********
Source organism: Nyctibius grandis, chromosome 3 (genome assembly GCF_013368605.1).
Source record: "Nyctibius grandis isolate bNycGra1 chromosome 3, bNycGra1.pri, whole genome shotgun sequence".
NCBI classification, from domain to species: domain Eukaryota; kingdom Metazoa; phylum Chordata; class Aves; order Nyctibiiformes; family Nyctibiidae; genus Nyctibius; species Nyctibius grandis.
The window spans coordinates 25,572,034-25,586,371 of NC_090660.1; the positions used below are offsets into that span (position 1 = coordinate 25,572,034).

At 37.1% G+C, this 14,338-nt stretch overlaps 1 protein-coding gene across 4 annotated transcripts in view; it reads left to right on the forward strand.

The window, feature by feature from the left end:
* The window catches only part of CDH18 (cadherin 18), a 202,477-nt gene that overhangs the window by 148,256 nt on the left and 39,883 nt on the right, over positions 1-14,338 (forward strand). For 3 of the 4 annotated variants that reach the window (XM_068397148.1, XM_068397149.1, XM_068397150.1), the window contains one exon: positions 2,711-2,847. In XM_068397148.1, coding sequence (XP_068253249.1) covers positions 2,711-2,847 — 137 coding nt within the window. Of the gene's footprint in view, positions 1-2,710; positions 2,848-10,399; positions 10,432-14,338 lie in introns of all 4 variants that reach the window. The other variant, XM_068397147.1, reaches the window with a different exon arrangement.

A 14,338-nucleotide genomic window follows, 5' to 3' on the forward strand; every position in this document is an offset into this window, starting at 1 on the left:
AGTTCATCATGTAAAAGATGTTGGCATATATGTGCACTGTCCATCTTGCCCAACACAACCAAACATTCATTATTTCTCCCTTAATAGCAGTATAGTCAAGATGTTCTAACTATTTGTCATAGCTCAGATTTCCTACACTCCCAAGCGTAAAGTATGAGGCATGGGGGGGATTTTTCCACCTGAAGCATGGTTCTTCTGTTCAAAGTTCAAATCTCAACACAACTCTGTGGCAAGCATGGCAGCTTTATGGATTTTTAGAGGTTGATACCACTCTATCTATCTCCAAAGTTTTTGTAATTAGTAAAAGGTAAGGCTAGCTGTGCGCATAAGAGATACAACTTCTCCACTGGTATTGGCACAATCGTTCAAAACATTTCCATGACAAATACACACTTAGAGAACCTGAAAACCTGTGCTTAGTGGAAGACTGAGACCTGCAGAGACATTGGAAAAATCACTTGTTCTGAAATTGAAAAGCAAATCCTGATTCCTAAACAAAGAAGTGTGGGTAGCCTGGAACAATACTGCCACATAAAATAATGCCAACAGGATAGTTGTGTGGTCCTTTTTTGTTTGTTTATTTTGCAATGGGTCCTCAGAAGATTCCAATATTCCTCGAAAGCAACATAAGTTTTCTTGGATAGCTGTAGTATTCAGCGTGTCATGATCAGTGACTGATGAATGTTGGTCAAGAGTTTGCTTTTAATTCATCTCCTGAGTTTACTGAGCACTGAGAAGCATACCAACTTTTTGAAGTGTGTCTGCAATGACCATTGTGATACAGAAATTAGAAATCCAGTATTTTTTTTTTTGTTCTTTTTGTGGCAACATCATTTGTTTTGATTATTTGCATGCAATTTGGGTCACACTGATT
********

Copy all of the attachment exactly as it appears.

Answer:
Source organism: Nyctibius grandis, chromosome 3 (genome assembly GCF_013368605.1).
Source record: "Nyctibius grandis isolate bNycGra1 chromosome 3, bNycGra1.pri, whole genome shotgun sequence".
NCBI classification, from domain to species: domain Eukaryota; kingdom Metazoa; phylum Chordata; class Aves; order Nyctibiiformes; family Nyctibiidae; genus Nyctibius; species Nyctibius grandis.
The window spans coordinates 25,572,034-25,586,371 of NC_090660.1; the positions used below are offsets into that span (position 1 = coordinate 25,572,034).

At 37.1% G+C, this 14,338-nt stretch overlaps 1 protein-coding gene across 4 annotated transcripts in view; it reads left to right on the forward strand.

The window, feature by feature from the left end:
* The window catches only part of CDH18 (cadherin 18), a 202,477-nt gene that overhangs the window by 148,256 nt on the left and 39,883 nt on the right, over positions 1-14,338 (forward strand). For 3 of the 4 annotated variants that reach the window (XM_068397148.1, XM_068397149.1, XM_068397150.1), the window contains one exon: positions 2,711-2,847. In XM_068397148.1, coding sequence (XP_068253249.1) covers positions 2,711-2,847 — 137 coding nt within the window. Of the gene's footprint in view, positions 1-2,710; positions 2,848-10,399; positions 10,432-14,338 lie in introns of all 4 variants that reach the window. The other variant, XM_068397147.1, reaches the window with a different exon arrangement.

A 14,338-nucleotide genomic window follows, 5' to 3' on the forward strand; every position in this document is an offset into this window, starting at 1 on the left:
AGTTCATCATGTAAAAGATGTTGGCATATATGTGCACTGTCCATCTTGCCCAACACAACCAAACATTCATTATTTCTCCCTTAATAGCAGTATAGTCAAGATGTTCTAACTATTTGTCATAGCTCAGATTTCCTACACTCCCAAGCGTAAAGTATGAGGCATGGGGGGGATTTTTCCACCTGAAGCATGGTTCTTCTGTTCAAAGTTCAAATCTCAACACAACTCTGTGGCAAGCATGGCAGCTTTATGGATTTTTAGAGGTTGATACCACTCTATCTATCTCCAAAGTTTTTGTAATTAGTAAAAGGTAAGGCTAGCTGTGCGCATAAGAGATACAACTTCTCCACTGGTATTGGCACAATCGTTCAAAACATTTCCATGACAAATACACACTTAGAGAACCTGAAAACCTGTGCTTAGTGGAAGACTGAGACCTGCAGAGACATTGGAAAAATCACTTGTTCTGAAATTGAAAAGCAAATCCTGATTCCTAAACAAAGAAGTGTGGGTAGCCTGGAACAATACTGCCACATAAAATAATGCCAACAGGATAGTTGTGTGGTCCTTTTTTGTTTGTTTATTTTGCAATGGGTCCTCAGAAGATTCCAATATTCCTCGAAAGCAACATAAGTTTTCTTGGATAGCTGTAGTATTCAGCGTGTCATGATCAGTGACTGATGAATGTTGGTCAAGAGTTTGCTTTTAATTCATCTCCTGAGTTTACTGAGCACTGAGAAGCATACCAACTTTTTGAAGTGTGTCTGCAATGACCATTGTGATACAGAAATTAGAAATCCAGTATTTTTTTTTTTGTTCTTTTTGTGGCAACATCATTTGTTTTGATTATTTGCATGCAATTTGGGTCACACTGATT